What new LinkedIn changes? For some of you, you may not even be aware there are new LinkedIn changes. Perhaps you didn’t even hear that Microsoft is buying LinkedIn. The $26.2 billion deal isn’t supposed to close until later this year but I have seen many changes that I suspect may be signs of the new LinkedIn.
3 new LinkedIn changes
Privacy and settings
The first hint I had of the changes was when I was coaching a client on LinkedIn and we were looking at the privacy and settings. The old DOS-like look to the settings was gone. It has been re-engineered to showcase three distinct areas: Account, Privacy, and Communication.
Each of the areas has multiple settings, some of which that need passwords to be changed. I would say that this is related to the much publicized LinkedIn hack that stole some 12 million access codes. By the way, you should change your password if you haven’t done that recently and make sure it doesn’t match your other passwords. This is a good practice in any case but many people forget about LinkedIn, which leaves them vulnerable to attack. There are so many new settings in this area that you need to spend some time studying them but here are some key points:
- The account setting controls the email addresses, phone number, passwords, and the third party settings as well as your LinkedIn subscriptions.
- The privacy setting area has the critical settings for setting your link for Linkedin that can be used on business cards or your resume (under the Edit your public profile), one of the controls for sharing profile edits (set this to No when you do large edits so you don’t send them out to your full stream, and the profile viewing option which I suggest you leave on full profile.
- The communications area has a myriad of settings that drill down even deeper as you click details for email frequency. The communications area has been re-engineered since I last gave one of my LinkedIn tours to a client yesterday. The re-engineering seems to be happening in many areas continually and they are rolling out the changes as they make them.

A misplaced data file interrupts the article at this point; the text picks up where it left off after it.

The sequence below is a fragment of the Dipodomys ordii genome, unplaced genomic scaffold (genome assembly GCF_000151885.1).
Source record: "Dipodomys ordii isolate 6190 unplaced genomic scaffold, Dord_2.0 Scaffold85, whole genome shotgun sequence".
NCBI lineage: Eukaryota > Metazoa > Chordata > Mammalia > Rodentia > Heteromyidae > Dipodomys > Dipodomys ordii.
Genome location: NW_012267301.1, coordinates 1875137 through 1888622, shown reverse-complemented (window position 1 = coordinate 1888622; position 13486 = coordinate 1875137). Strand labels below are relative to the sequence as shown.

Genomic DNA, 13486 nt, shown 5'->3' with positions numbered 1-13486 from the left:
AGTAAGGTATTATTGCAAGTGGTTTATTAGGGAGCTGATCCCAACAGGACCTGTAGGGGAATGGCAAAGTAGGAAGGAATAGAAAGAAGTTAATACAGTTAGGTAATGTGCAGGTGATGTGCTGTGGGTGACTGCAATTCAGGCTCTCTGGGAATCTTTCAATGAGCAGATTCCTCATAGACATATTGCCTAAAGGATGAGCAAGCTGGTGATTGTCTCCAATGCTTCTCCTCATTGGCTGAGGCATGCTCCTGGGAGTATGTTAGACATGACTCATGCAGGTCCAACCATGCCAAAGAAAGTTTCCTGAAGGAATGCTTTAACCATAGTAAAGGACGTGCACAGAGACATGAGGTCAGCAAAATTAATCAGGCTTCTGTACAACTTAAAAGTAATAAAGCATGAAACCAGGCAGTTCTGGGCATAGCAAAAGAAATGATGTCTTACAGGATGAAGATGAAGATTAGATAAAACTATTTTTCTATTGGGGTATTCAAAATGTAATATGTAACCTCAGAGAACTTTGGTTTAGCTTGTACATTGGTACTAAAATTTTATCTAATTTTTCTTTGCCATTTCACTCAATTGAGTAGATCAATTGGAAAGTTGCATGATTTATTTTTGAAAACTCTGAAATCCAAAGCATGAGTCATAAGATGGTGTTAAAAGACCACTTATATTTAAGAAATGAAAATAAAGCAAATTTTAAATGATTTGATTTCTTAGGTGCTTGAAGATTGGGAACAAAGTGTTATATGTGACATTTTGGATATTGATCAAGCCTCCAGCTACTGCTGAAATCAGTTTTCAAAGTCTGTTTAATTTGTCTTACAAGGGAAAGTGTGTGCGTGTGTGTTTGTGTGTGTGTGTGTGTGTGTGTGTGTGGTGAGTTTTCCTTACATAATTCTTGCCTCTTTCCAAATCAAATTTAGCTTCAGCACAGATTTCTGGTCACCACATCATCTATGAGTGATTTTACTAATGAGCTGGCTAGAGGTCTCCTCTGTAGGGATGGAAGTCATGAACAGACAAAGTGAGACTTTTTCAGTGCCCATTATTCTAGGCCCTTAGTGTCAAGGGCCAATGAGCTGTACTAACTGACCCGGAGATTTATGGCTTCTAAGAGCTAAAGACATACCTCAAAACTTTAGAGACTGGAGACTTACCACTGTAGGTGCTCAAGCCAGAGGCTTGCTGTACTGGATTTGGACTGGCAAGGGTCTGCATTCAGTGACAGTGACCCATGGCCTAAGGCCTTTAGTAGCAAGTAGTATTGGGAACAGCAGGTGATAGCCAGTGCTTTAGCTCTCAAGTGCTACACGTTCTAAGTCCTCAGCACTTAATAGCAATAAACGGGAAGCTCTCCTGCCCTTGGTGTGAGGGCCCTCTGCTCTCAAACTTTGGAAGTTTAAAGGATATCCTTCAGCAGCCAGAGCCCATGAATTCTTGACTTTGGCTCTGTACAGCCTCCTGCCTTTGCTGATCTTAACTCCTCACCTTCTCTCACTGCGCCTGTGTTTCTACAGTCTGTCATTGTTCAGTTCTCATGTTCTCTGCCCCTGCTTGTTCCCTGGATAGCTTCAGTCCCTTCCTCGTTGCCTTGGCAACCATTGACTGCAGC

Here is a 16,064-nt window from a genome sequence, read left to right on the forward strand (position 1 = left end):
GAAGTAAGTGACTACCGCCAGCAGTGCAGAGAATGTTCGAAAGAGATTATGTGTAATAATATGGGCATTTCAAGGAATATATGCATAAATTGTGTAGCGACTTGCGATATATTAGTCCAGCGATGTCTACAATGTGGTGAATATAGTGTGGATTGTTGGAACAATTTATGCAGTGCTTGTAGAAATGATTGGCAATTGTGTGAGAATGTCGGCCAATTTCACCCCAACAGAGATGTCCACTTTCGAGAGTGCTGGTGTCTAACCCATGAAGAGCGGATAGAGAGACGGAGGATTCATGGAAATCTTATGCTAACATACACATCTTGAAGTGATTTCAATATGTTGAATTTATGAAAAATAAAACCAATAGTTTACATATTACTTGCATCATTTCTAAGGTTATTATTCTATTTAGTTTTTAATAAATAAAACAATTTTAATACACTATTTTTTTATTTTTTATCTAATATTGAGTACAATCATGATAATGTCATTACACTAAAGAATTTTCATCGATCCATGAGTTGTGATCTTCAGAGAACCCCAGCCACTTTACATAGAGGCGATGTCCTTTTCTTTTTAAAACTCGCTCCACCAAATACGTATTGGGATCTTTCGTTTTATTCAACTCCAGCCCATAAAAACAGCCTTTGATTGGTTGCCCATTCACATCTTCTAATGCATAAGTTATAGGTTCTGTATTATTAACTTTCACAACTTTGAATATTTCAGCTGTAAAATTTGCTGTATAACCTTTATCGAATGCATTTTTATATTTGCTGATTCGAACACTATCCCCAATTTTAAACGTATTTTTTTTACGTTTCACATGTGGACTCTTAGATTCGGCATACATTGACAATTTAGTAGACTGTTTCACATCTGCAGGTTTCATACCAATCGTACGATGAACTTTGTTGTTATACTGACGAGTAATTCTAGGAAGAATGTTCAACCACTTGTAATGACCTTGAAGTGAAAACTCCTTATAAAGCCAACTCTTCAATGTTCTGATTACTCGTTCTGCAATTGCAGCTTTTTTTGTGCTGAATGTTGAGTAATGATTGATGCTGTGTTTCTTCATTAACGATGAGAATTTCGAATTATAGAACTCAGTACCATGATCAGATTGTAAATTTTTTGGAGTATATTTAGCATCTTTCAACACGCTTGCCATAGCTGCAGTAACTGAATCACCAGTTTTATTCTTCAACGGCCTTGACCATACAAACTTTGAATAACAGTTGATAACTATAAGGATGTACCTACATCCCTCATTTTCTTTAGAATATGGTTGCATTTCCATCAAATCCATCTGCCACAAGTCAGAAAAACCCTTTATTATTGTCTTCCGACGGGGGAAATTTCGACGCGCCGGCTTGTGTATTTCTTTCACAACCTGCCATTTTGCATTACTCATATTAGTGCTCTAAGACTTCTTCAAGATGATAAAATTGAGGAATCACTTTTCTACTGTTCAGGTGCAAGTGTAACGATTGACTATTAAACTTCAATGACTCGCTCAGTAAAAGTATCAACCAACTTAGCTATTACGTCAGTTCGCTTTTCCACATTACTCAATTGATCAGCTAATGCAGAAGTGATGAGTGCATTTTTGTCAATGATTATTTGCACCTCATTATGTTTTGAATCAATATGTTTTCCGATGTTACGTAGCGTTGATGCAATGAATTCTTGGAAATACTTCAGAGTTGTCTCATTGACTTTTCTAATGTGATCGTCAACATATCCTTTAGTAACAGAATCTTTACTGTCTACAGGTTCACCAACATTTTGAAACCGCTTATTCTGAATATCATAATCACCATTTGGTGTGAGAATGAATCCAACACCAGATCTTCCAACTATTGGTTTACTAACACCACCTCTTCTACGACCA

LinkedIn Jobs settings
- The jobs area has also been re-engineered and continues to be re-engineered.
- The Preferences area looks and feels totally different. You set the preferences to trigger what jobs are suggested for you.
- The Discover area is the launch pad for jobs that should fit your preferences.
- Once you click on a job, you will find all sorts of new information. I now recommend LinkedIn Premium to my clients just because of the value in the jobs area. For example:
Competitive intelligence about other applicants
An inside look at Imperial State Realty Trust and its employees
Meet the team at Imperial State Realty Trust
The internal blog feature for LinkedIn has a new look too. You don’t have a list of suggested posts on the Pulse sidebar anymore and there is no count to tell you the number of views.
I would anticipate more changes and more tweaking until LinkedIn finalizes this wave of changes. If you only visit LinkedIn occasionally, you will find many new changes. My clients love that I take them through the back door, the front door, and coach them to fully use LinkedIn as part of all my resume packages. Most people who are casual users of LinkedIn struggle to stay informed and understand how the features all work.
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